The Human Elements
Technology is only a part of what makes personalized learning so promising, according to the RAND Corporation. The future won’t just be students staring at screens, oblivious to the people (and world) around them.
As much emphasis as we put on the relationship between technology and personalized learning, it doesn’t mean that teachers still don’t play a powerful, all-important role in cultivating their charges.
“[I]n researching personalized learning we have found that teachers play an integral role in designing and managing the learning environment, leading instruction, and providing expert guidance and support while encouraging students to take increasing ownership of their learning,” write RAND Senior Scientist John F. Pane and RAND Education Associate Director Laura S. Hamilton.
And there are a host of challenges school districts will need to consider as personalized learning becomes more and more prevalent (and popular). Some of the barriers to change listed in an illuminating study stemming from a 2015 Technology-Enabled Personalized Learning Summit include:
- the significant cost of adapting existing data collection systems (or creating new ones) to districts;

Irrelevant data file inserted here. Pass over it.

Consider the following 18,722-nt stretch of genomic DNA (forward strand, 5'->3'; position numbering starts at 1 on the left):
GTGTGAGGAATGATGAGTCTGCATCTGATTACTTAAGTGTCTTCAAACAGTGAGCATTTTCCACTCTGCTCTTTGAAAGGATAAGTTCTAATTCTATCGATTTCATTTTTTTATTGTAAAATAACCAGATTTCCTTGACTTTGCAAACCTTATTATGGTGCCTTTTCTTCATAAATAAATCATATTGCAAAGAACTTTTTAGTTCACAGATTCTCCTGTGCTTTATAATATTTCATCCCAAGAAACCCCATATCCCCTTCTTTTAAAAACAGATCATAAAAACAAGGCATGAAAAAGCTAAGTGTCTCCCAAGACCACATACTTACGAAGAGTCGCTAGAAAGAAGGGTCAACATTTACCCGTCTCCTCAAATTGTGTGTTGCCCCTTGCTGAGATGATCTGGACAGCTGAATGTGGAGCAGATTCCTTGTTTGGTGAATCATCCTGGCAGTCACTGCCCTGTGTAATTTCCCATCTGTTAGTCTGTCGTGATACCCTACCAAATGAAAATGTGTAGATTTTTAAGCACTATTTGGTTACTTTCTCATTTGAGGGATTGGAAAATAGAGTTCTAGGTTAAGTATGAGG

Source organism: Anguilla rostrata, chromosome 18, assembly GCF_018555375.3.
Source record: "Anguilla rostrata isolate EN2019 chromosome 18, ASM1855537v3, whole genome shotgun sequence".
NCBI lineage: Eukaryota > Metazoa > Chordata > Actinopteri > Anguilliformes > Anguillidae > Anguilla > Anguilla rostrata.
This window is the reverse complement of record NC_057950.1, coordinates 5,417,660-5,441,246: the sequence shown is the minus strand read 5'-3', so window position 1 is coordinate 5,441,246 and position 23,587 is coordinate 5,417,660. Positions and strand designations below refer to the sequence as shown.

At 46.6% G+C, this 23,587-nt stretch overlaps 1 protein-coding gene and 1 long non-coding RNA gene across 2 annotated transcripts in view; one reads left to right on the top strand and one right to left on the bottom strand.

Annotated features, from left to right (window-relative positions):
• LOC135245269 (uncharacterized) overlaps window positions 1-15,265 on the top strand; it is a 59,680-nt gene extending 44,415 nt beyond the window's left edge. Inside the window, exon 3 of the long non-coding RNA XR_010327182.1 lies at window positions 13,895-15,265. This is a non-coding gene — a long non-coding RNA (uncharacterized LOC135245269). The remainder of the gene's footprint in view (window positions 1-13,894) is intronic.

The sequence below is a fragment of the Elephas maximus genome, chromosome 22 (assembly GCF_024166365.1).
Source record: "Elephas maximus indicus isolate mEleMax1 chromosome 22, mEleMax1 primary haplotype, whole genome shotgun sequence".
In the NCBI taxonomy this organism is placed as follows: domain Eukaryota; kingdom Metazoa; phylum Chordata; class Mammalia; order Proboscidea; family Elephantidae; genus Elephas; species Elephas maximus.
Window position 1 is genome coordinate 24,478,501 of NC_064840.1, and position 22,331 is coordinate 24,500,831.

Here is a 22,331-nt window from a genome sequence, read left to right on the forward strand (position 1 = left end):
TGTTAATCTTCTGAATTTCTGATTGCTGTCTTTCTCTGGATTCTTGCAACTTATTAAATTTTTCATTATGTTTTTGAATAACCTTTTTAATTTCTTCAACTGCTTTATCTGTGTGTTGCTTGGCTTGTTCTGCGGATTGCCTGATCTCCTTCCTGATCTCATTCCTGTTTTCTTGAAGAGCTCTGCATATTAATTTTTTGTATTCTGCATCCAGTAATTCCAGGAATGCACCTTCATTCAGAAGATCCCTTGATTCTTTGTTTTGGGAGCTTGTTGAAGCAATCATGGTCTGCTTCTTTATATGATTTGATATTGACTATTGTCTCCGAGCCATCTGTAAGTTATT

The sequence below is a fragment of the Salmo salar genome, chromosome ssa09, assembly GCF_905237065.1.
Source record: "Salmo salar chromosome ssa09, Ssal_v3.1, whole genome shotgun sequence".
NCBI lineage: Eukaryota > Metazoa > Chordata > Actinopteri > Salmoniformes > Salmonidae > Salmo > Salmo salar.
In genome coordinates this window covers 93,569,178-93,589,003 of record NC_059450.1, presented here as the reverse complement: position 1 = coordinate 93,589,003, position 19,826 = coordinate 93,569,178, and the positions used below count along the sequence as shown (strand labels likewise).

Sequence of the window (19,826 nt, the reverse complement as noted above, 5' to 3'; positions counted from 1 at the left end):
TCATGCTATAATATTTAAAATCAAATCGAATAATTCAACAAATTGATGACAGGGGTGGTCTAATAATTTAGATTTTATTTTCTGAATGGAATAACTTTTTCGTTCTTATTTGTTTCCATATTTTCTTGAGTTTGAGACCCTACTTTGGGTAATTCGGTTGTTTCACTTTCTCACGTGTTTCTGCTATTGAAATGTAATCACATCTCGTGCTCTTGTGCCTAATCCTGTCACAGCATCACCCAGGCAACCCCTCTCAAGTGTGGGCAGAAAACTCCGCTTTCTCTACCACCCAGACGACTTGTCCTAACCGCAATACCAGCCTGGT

- redefining educational roles to compensate for technology-enabled skills and requirements; and
- vetting and curating learning resources used in digital personalized learning.
Technology, however fascinating and instrumental in personalized learning, isn’t a cure-all. But it is a powerful tool that, when used responsibly and in conjunction with more human elements of education, has the potential to help make a student’s education more personal, more effective — and more unforgettable.
Learn how Kajeet can help your district explore personalized learning with Kajeet Education Broadband™, which gives students 24/7 access to filtered high-speed Internet.
Tag(s): Digital Learning , Personalized Learning , 1 to 1